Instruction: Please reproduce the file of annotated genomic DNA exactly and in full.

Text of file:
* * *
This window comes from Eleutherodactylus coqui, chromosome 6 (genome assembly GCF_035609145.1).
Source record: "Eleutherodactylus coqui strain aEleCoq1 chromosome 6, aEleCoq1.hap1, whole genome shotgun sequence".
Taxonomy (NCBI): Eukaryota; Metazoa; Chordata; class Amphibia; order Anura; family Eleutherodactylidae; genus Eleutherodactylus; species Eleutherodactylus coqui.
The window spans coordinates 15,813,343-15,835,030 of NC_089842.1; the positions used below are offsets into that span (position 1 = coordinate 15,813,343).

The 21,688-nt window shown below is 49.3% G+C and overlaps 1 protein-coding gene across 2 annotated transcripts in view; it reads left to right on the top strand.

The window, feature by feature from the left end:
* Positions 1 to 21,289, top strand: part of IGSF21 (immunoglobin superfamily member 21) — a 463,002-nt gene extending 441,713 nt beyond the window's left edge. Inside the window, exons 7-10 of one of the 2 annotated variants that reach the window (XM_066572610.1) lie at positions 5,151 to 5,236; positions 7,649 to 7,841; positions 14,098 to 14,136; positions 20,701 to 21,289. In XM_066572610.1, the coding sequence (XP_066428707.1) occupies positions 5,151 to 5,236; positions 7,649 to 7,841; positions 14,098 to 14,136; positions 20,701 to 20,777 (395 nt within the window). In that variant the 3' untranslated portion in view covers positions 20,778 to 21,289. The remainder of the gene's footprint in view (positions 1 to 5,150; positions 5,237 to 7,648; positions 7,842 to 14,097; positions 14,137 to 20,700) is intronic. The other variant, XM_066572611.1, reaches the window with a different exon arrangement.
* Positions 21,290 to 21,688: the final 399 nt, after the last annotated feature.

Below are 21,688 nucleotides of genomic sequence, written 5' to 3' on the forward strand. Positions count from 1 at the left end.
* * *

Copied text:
This window comes from Eleutherodactylus coqui, chromosome 6 (genome assembly GCF_035609145.1).
Source record: "Eleutherodactylus coqui strain aEleCoq1 chromosome 6, aEleCoq1.hap1, whole genome shotgun sequence".
Taxonomy (NCBI): Eukaryota; Metazoa; Chordata; class Amphibia; order Anura; family Eleutherodactylidae; genus Eleutherodactylus; species Eleutherodactylus coqui.
The window spans coordinates 15,813,343-15,835,030 of NC_089842.1; the positions used below are offsets into that span (position 1 = coordinate 15,813,343).

The 21,688-nt window shown below is 49.3% G+C and overlaps 1 protein-coding gene across 2 annotated transcripts in view; it reads left to right on the top strand.

The window, feature by feature from the left end:
* Positions 1 to 21,289, top strand: part of IGSF21 (immunoglobin superfamily member 21) — a 463,002-nt gene extending 441,713 nt beyond the window's left edge. Inside the window, exons 7-10 of one of the 2 annotated variants that reach the window (XM_066572610.1) lie at positions 5,151 to 5,236; positions 7,649 to 7,841; positions 14,098 to 14,136; positions 20,701 to 21,289. In XM_066572610.1, the coding sequence (XP_066428707.1) occupies positions 5,151 to 5,236; positions 7,649 to 7,841; positions 14,098 to 14,136; positions 20,701 to 20,777 (395 nt within the window). In that variant the 3' untranslated portion in view covers positions 20,778 to 21,289. The remainder of the gene's footprint in view (positions 1 to 5,150; positions 5,237 to 7,648; positions 7,842 to 14,097; positions 14,137 to 20,700) is intronic. The other variant, XM_066572611.1, reaches the window with a different exon arrangement.
* Positions 21,290 to 21,688: the final 399 nt, after the last annotated feature.

Below are 21,688 nucleotides of genomic sequence, written 5' to 3' on the forward strand. Positions count from 1 at the left end.